Speaking quickly and with more than a little anger in his voice, Butler went on:
I am concerned about the pattern of presidential abuse of power. . . . The manipulations of the Federal Bureau of Investigation, the Central Intelligence Agency, the Internal Revenue Service, and indeed the existence of the White House plumbers are frightening in their implications for the future of America.
In all, seven Republicans and three southern Democrats voted for at least one article of impeachment, providing a crushing bipartisan and national defeat for the president and vindication for the manner in which the inquiry was conducted.
Yes, I know: What use is this history? Our current politics are so divided — Democrats will never be as fair and deliberate as Rodino and Republicans will never be as open-minded as Butler and Froelich. But if the Democratic leaders of the House who are considering how to proceed with regard to President Trump do not act in an even-handed way, they will surely fail at uniting the country, and could be confronted by principled members of both parties who will condemn them for a rush to judgement.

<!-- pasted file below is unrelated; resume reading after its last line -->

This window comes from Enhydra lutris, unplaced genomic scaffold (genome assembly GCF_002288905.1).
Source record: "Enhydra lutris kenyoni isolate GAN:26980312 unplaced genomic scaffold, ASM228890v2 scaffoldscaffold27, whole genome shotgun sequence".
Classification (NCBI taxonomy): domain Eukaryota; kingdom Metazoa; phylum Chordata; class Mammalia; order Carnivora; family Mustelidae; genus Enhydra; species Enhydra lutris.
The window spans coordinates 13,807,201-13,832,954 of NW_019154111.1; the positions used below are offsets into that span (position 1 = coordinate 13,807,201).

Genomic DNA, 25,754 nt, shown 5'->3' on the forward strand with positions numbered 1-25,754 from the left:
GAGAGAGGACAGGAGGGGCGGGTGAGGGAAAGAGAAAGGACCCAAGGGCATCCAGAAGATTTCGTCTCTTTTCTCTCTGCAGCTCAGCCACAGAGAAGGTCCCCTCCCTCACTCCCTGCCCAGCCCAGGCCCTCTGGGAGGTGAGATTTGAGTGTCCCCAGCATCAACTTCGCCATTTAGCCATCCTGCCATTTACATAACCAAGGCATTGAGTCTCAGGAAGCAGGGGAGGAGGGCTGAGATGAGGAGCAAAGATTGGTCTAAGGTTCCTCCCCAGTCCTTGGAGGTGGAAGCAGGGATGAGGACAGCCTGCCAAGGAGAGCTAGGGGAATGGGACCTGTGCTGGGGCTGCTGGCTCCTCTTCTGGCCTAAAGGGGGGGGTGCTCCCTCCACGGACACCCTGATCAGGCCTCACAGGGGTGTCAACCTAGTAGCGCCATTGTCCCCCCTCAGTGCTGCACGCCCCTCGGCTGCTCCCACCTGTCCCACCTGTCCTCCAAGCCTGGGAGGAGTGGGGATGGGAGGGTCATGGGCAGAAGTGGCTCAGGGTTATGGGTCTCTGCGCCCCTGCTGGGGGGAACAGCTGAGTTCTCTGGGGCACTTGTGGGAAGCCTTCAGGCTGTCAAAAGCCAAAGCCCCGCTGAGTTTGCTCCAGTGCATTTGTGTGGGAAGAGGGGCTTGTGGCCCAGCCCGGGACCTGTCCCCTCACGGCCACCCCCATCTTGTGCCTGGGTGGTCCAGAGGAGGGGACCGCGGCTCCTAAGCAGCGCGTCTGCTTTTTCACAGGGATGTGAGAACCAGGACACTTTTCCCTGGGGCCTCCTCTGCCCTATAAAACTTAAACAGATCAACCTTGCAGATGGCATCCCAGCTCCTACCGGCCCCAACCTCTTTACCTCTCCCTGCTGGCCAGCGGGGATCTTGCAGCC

I don’t know what the correct outcome is on President Trump. But whatever the outcome, there is one other lesson of the Nixon impeachment, and this one is for Republicans. Even though their standard bearer resigned in disgrace in 1974, Republicans regained the presidency only six years later with the election of Ronald Reagan in 1980. I know, Reagan was special and President Carter uniquely vulnerable, but the Republican brand was stronger in 1980 because Republicans faced up to the president’s misconduct in 1974.
Robert Doar is the Morgridge Scholar and president of the American Enterprise Institute.
This article originally appeared at the American Enterprise Institute's AEIdeas blog.